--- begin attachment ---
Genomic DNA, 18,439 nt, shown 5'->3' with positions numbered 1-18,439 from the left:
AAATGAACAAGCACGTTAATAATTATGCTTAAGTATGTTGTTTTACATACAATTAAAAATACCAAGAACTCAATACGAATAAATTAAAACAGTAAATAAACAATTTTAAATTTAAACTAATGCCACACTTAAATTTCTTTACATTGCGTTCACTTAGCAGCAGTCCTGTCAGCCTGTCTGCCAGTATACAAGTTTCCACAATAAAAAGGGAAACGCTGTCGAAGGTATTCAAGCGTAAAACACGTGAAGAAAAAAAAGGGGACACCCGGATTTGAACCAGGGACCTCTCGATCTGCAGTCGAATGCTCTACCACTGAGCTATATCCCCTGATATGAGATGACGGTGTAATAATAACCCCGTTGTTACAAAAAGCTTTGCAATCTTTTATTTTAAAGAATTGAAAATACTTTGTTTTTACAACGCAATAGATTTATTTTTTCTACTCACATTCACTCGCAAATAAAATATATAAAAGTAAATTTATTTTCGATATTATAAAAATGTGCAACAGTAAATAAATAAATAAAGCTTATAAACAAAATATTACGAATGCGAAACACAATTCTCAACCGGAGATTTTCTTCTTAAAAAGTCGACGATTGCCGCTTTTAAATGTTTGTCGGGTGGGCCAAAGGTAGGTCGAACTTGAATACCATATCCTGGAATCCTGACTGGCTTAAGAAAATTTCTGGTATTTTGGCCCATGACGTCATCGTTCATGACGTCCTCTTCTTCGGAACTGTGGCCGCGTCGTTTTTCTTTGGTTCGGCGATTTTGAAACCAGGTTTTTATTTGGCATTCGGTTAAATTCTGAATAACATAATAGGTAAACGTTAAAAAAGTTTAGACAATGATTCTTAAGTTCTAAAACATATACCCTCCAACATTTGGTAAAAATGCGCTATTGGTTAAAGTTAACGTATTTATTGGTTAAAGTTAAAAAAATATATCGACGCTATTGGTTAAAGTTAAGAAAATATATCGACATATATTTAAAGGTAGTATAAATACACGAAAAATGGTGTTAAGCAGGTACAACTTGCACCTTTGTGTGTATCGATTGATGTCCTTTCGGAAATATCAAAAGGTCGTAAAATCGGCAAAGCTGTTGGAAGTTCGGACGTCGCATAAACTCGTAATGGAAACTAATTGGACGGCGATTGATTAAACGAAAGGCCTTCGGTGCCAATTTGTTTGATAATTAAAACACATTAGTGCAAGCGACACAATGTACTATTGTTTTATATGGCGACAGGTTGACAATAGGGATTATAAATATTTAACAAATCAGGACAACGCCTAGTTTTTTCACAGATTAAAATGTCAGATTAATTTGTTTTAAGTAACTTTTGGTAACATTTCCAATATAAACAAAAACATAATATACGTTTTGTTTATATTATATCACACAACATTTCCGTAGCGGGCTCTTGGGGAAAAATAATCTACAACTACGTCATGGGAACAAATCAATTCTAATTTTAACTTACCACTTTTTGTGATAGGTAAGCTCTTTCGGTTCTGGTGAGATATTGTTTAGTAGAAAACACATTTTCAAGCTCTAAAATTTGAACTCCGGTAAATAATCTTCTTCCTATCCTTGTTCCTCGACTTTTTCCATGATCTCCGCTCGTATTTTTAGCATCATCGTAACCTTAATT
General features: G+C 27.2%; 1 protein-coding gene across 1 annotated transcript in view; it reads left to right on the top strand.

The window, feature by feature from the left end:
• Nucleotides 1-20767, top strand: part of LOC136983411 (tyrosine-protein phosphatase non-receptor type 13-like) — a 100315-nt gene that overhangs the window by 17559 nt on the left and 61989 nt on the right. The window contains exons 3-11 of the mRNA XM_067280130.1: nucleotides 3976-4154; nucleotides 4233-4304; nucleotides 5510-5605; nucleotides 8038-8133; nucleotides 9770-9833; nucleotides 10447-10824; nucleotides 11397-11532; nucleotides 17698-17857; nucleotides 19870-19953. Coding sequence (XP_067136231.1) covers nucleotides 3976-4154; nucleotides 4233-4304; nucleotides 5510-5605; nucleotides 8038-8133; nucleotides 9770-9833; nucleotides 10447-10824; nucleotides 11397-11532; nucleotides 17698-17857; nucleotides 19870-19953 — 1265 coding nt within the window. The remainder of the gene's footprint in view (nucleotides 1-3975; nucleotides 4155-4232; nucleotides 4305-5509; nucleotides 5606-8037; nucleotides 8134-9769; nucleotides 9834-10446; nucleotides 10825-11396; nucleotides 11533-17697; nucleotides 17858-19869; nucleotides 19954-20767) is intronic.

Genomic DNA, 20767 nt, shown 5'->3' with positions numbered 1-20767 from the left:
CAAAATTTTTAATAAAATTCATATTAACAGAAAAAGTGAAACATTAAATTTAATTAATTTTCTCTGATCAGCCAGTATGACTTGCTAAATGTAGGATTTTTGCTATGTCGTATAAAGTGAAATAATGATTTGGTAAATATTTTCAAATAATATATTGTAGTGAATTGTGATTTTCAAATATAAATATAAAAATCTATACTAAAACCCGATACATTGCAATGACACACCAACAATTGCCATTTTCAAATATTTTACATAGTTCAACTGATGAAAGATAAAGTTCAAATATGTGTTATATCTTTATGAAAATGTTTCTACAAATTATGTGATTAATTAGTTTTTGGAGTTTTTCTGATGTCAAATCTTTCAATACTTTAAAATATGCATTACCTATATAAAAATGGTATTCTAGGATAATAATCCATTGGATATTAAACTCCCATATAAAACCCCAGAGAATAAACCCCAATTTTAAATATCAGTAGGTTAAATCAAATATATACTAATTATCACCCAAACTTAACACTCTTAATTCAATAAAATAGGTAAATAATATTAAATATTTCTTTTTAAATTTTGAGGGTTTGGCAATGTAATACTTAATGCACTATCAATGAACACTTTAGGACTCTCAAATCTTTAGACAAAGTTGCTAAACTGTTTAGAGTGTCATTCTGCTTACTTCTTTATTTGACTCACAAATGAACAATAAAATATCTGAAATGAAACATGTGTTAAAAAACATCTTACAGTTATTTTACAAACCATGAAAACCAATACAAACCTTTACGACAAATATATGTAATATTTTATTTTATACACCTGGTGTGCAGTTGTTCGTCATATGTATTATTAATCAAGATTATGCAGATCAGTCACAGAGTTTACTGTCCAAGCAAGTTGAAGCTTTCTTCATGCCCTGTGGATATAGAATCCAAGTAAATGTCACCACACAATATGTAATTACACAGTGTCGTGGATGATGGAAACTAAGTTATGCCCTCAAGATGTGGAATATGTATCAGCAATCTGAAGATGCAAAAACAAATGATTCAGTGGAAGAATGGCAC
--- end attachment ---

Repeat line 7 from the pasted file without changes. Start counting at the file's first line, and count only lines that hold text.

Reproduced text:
CAAAATTTTTAATAAAATTCATATTAACAGAAAAAGTGAAACATTAAATTTAATTAATTTTCTCTGATCAGCCAGTATGACTTGCTAAATGTAGGATTTTTGCTATGTCGTATAAAGTGAAATAATGATTTGGTAAATATTTTCAAATAATATATTGTAGTGAATTGTGATTTTCAAATATAAATATAAAAATCTATACTAAAACCCGATACATTGCAATGACACACCAACAATTGCCATTTTCAAATATTTTACATAGTTCAACTGATGAAAGATAAAGTTCAAATATGTGTTATATCTTTATGAAAATGTTTCTACAAATTATGTGATTAATTAGTTTTTGGAGTTTTTCTGATGTCAAATCTTTCAATACTTTAAAATATGCATTACCTATATAAAAATGGTATTCTAGGATAATAATCCATTGGATATTAAACTCCCATATAAAACCCCAGAGAATAAACCCCAATTTTAAATATCAGTAGGTTAAATCAAATATATACTAATTATCACCCAAACTTAACACTCTTAATTCAATAAAATAGGTAAATAATATTAAATATTTCTTTTTAAATTTTGAGGGTTTGGCAATGTAATACTTAATGCACTATCAATGAACACTTTAGGACTCTCAAATCTTTAGACAAAGTTGCTAAACTGTTTAGAGTGTCATTCTGCTTACTTCTTTATTTGACTCACAAATGAACAATAAAATATCTGAAATGAAACATGTGTTAAAAAACATCTTACAGTTATTTTACAAACCATGAAAACCAATACAAACCTTTACGACAAATATATGTAATATTTTATTTTATACACCTGGTGTGCAGTTGTTCGTCATATGTATTATTAATCAAGATTATGCAGATCAGTCACAGAGTTTACTGTCCAAGCAAGTTGAAGCTTTCTTCATGCCCTGTGGATATAGAATCCAAGTAAATGTCACCACACAATATGTAATTACACAGTGTCGTGGATGATGGAAACTAAGTTATGCCCTCAAGATGTGGAATATGTATCAGCAATCTGAAGATGCAAAAACAAATGATTCAGTGGAAGAATGGCAC